This study draws on three diverse, yet complementary research areas: self-presentation; possessions as symbols; and an evolutionary approach to mate selection and parental investment.The evolutionary framework offers the chance to understand consumer behavior as an extension of behavior patterns established long before the age of consumer goods.This research is presented in the second major section entitled, "An Empirical Test of Client Utilization Models for Social Introduction Services".
The singles business is booming (Andrews 1988, Bennet 1989, Blodgett 1986, Brand 1988, and Mullan 1984) and represents a significant change in the way many Americans go about finding a mate.
(p.1) These events have not been overlooked by academic researchers (see Adelman and Bernard 1990, for review).
The use of products and consumer activities can play an important role in how people define, present, and symbolize themselves to others, which is a critical step in the dating and mating process.
One dating arena where the link between consumer activities and romantic self-presentation is explicit is personal advertisements, designed to attract responses from readers.
This study surveyed a sample of personal ad writers to examine the role that consumer activities play in presenting the self and attracting a potential mate.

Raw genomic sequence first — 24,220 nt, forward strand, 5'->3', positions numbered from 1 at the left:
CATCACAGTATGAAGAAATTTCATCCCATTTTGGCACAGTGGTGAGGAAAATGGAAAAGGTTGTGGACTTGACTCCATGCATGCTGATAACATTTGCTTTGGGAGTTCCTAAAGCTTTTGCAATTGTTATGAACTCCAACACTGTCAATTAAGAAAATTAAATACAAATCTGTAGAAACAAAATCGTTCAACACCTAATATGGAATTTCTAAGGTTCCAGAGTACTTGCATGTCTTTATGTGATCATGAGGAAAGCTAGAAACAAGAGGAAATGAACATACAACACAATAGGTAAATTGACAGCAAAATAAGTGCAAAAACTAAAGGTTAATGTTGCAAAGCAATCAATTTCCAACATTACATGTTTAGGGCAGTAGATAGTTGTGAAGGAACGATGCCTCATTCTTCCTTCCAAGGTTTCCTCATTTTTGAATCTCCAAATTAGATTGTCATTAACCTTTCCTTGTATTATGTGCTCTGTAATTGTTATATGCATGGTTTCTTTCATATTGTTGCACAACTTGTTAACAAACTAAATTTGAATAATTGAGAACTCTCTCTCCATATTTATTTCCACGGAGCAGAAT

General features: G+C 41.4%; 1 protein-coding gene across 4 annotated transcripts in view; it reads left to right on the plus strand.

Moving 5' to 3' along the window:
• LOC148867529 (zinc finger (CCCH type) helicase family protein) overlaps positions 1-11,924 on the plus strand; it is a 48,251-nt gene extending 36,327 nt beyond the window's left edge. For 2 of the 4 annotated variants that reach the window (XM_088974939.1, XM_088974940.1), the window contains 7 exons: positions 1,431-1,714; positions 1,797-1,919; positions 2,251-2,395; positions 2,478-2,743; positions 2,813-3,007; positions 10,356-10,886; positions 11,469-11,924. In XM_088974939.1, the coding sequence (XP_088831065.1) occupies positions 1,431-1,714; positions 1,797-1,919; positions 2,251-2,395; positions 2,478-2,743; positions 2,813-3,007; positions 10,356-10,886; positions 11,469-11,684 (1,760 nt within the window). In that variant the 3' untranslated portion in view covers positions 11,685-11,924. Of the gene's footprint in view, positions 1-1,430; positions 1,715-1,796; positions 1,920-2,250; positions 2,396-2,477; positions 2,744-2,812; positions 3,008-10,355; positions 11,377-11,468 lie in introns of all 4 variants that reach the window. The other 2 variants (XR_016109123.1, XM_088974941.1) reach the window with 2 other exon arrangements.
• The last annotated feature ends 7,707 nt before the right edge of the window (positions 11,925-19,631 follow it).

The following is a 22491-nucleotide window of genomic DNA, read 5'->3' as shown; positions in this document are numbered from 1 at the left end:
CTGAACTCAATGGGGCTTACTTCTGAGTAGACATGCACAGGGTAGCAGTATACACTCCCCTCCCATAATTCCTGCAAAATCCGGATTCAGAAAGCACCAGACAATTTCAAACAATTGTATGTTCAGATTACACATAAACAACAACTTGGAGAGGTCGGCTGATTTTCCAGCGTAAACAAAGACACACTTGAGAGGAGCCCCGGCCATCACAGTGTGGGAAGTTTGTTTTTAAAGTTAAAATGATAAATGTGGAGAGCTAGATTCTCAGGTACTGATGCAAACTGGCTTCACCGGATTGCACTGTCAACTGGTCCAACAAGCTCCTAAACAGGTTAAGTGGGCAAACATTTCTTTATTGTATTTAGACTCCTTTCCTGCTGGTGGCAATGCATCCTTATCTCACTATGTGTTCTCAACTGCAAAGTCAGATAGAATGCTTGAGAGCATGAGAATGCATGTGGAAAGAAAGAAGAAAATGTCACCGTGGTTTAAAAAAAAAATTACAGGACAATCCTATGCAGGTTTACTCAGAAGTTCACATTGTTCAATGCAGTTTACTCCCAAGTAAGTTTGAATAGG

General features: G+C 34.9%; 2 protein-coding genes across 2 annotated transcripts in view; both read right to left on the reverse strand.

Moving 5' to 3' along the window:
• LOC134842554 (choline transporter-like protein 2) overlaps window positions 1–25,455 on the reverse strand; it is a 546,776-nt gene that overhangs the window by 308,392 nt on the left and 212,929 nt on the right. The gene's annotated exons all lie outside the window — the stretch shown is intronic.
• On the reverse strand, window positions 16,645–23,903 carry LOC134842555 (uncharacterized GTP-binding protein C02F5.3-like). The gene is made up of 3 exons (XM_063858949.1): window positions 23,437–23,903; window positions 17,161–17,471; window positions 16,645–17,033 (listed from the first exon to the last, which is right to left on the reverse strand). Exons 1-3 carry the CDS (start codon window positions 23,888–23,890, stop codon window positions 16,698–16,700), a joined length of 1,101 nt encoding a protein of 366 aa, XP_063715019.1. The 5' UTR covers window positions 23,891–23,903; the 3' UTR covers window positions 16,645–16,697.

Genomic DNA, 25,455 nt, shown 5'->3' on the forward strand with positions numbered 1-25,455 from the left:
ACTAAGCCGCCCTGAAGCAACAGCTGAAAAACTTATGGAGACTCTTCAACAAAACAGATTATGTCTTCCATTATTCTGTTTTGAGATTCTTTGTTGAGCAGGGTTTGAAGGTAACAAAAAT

Research on mate selection involves a myriad of theoretical approaches, ranging from genetic theories to Jungian psychology.
In some cases, researchers have used these services as a convenient vehicle to investigate basic questions about mate selection (Curran 1972, 1973a, 1973b, Curran and Lippold 1975, Woll and Cozby 1987, and Woll and Young 1989), whereas other researchers have sought a better understanding of this phenomenon in its own right (Adelman 1987, Bolig, Stein, and Mc Kenry 1984, Cameron, Oskamp and Williams 1977, Godwin 1973, Jedlicka 1981, and Woll 1986).
This paper presents two examples of research involving formal social intermediaries, one from each of these two categories.
Therefore an evolutionary approach does not tell the whole story. Barkow (1980) suggests that social (and presumably consumer) behavior can be explained by at least four different levels of analysis: physiological, individual differences, culture, and evolution (see also Tooby and Cosmides, 1989).
These levels should be complementary, but they are not necessarily derivable from each other.
xix) used the phrase intimate marketing to refer to certain aspects of romantic relationships.